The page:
Alta’s management believes that is too many. The ski experience, on the ground, is what matters most, and if Alta suffers an occasional liftline, well, that’s the tradeoff, gladly accepted by Alta regulars, for untrammeled snow and the freedom to soar.
Service: Vail No. 7; Alta No. 65. Oh come now. Alta’s employees may fall into a certain gruff honesty, born of living with avalanches and skiing a legend every day, but don’t teell me the service at the Deep Powder House ski shop or the Shallow Shaft restaurant is 58 places worse than that at similar establishments in the greater Vail Valley.Vail boasts any number of excellent lodgings and smokes Alta on this score: No. 8 to No. 63. But again I think the gap is unreasonably disparate. Alta has but five lodges tucked into safe zones between slide paths. Stay in one and you’re part of the most exclusive, slopeside tribe in the world. Or stay 20 minutes away down in the city for prices that would make Jack Benny smile.
Après-Ski: Vail No. 4; Alta No. 80. What more, really, do you need after a day of skiing than a Wasatch Ale in a deep chair at the Rustler Lodge with an orange sun going down behind the Great Salt Lake 7,000 feet below?
And finally, Family. This really burns my shorts. The vote says: Vail No. 3; Alta No. 79. What the…? By this do you mean that Alta doesn’t regularly display Britney Spears in concert? Doesn’t dress cartoon characters for the slopes? Isn’t ripe with exploding video arcades? Over the years, Alta and the lodges and the Alf Engen Ski School just may have created more skiers, more multi-generational skiing families than Vail with all its minions. Last winter I skied with the grandson of a man Alf had taught to ski in the Forties. In the Sixties, he taught the father, and 20 years later, this boy. The young man, on his way to Brown, skied like the wind and proffered respectful thanks to the current director of skiing, Alf’s son, Alan Engen.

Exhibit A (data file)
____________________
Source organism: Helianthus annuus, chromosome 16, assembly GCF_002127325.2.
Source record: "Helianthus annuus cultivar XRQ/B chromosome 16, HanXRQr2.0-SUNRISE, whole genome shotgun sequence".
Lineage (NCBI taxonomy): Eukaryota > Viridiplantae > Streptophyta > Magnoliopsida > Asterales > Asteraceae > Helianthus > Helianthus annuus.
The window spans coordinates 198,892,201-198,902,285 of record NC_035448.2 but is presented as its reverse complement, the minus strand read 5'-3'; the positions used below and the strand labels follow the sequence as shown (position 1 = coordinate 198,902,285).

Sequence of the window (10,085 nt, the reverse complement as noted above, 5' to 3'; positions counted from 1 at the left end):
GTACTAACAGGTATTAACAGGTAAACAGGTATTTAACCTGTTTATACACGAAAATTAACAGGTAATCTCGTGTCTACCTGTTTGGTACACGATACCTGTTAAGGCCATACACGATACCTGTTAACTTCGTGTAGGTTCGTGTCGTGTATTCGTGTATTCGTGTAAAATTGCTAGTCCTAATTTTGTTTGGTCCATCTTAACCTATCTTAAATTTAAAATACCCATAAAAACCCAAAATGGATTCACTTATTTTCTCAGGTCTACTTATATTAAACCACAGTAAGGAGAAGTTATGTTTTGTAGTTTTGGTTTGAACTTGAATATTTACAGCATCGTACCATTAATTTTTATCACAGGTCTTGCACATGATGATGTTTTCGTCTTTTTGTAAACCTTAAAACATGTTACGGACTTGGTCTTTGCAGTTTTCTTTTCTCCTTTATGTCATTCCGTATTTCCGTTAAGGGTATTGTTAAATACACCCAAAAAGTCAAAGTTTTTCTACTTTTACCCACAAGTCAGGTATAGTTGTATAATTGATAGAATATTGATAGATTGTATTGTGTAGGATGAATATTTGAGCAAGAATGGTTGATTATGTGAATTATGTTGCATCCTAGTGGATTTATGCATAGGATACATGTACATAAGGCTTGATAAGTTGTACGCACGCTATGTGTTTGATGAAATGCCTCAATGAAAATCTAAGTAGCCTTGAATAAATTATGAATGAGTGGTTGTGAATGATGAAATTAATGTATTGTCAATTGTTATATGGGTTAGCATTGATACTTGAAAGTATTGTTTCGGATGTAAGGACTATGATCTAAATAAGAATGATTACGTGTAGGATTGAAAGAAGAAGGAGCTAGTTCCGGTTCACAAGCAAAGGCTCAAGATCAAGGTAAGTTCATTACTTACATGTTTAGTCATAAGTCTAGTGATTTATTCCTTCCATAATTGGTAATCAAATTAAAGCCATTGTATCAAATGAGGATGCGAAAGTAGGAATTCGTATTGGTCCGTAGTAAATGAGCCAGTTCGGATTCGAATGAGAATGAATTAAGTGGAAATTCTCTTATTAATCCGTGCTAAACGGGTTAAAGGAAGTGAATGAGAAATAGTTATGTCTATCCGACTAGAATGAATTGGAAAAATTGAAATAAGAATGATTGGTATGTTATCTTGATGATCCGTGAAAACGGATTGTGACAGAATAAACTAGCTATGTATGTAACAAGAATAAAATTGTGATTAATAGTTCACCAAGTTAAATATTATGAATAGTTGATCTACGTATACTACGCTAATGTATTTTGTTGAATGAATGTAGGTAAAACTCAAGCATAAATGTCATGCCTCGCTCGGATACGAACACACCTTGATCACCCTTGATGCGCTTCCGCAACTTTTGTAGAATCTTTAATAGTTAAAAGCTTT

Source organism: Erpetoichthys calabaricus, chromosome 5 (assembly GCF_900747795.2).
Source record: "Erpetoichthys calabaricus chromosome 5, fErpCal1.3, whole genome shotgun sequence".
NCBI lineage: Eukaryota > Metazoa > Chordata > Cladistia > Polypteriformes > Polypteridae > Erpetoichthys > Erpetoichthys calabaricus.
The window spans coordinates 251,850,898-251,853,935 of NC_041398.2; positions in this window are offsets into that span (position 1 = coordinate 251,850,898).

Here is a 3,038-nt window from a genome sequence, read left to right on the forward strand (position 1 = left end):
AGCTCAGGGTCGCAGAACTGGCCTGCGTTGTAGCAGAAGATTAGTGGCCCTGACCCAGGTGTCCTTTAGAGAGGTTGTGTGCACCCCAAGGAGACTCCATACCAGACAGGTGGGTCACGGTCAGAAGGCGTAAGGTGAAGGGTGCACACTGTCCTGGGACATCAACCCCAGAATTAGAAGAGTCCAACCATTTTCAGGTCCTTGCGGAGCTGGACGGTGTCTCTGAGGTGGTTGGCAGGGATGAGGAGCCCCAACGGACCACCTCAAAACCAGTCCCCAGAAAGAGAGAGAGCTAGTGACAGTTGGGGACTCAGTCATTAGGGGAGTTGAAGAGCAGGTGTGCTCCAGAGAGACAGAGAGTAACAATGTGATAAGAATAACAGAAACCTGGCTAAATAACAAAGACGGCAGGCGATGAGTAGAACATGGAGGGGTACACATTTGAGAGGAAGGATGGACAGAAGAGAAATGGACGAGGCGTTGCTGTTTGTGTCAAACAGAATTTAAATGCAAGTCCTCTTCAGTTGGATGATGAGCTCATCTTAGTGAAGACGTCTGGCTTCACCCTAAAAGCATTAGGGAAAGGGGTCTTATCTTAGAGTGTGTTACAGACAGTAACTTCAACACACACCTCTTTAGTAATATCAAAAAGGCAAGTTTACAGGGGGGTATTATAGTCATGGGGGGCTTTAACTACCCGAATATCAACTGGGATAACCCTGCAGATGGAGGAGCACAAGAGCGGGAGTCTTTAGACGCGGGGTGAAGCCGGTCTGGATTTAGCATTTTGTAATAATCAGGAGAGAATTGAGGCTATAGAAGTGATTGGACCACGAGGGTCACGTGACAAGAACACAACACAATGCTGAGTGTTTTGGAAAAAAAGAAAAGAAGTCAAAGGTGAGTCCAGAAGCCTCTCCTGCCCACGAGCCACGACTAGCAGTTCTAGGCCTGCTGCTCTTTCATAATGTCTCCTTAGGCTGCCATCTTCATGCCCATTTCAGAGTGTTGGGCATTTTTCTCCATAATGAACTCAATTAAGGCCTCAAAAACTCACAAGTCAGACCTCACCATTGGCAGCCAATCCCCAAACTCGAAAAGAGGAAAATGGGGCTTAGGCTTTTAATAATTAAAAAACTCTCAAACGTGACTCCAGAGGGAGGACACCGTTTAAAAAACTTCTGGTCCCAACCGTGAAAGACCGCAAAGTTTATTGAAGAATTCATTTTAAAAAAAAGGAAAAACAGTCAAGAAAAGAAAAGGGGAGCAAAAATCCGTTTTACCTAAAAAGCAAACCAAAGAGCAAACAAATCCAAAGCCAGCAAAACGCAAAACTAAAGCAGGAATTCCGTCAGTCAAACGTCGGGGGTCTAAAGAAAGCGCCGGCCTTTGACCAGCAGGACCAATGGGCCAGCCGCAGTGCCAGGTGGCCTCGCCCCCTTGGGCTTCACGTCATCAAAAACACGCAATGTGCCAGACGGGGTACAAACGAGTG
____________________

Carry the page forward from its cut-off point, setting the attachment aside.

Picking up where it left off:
Yes, and what about history, and soul, the things that make a person feel a part of the great family of skiers, that ensure he comes back year after year to the source of that belonging? Where do we cast those votes? And how do we weight them?
With apologies to my friends at Vail, and Vail is a great place—they do World Alpine Championships better than anybody on the planet—but no way is Vail 31 spots better than Alta: the Shrine, the Dipsey Doodle, the Alta Start, Devil’s Castle and Alf’s High Rustler.
The irony is that Alta people really could care less where they come out on the annual list. “There is,” as Alta loyalist William F. Buckley, Jr., has written, “not a whiff of commercial jingoism about the place.” Alta doesn’t need to advertise.
So, yes. By all means, go ski the No. 1 resort. Yes. Now that I think about it, go there and to the other top resorts and pay no attention to the man behind the curtain…I mean…pay no attention to any hill over No. 30. Yes, that’s right. Perhaps the resort survey will be useful after all.
Peter Shelton is an award-winning writer based in Montrose, Colo. Contact him at PShelton@montrose.net, or check out his previous columns at www.skimag.com.